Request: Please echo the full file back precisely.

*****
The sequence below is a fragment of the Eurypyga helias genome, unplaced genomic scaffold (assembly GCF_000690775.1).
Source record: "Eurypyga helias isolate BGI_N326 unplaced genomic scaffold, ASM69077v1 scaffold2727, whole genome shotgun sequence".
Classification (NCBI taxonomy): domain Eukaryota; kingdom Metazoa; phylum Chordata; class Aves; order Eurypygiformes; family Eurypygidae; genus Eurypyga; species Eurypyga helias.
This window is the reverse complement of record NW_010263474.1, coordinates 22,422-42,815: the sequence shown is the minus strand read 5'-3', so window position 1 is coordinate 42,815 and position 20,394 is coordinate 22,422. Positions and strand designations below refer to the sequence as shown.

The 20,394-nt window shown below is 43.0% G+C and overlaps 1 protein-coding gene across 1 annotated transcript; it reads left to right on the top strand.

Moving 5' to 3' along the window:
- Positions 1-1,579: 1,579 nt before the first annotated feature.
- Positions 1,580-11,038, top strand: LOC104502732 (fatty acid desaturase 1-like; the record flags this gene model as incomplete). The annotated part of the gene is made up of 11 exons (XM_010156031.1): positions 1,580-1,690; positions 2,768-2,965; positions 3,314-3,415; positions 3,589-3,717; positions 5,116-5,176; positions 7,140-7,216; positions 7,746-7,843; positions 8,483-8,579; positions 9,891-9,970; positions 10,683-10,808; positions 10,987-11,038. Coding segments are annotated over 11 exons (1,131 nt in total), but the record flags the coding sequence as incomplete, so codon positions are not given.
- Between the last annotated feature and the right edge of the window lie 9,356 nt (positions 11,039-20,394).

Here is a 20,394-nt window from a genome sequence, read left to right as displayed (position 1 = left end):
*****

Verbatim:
The sequence below is a fragment of the Eurypyga helias genome, unplaced genomic scaffold (assembly GCF_000690775.1).
Source record: "Eurypyga helias isolate BGI_N326 unplaced genomic scaffold, ASM69077v1 scaffold2727, whole genome shotgun sequence".
Classification (NCBI taxonomy): domain Eukaryota; kingdom Metazoa; phylum Chordata; class Aves; order Eurypygiformes; family Eurypygidae; genus Eurypyga; species Eurypyga helias.
This window is the reverse complement of record NW_010263474.1, coordinates 22,422-42,815: the sequence shown is the minus strand read 5'-3', so window position 1 is coordinate 42,815 and position 20,394 is coordinate 22,422. Positions and strand designations below refer to the sequence as shown.

The 20,394-nt window shown below is 43.0% G+C and overlaps 1 protein-coding gene across 1 annotated transcript; it reads left to right on the top strand.

Moving 5' to 3' along the window:
- Positions 1-1,579: 1,579 nt before the first annotated feature.
- Positions 1,580-11,038, top strand: LOC104502732 (fatty acid desaturase 1-like; the record flags this gene model as incomplete). The annotated part of the gene is made up of 11 exons (XM_010156031.1): positions 1,580-1,690; positions 2,768-2,965; positions 3,314-3,415; positions 3,589-3,717; positions 5,116-5,176; positions 7,140-7,216; positions 7,746-7,843; positions 8,483-8,579; positions 9,891-9,970; positions 10,683-10,808; positions 10,987-11,038. Coding segments are annotated over 11 exons (1,131 nt in total), but the record flags the coding sequence as incomplete, so codon positions are not given.
- Between the last annotated feature and the right edge of the window lie 9,356 nt (positions 11,039-20,394).

Here is a 20,394-nt window from a genome sequence, read left to right as displayed (position 1 = left end):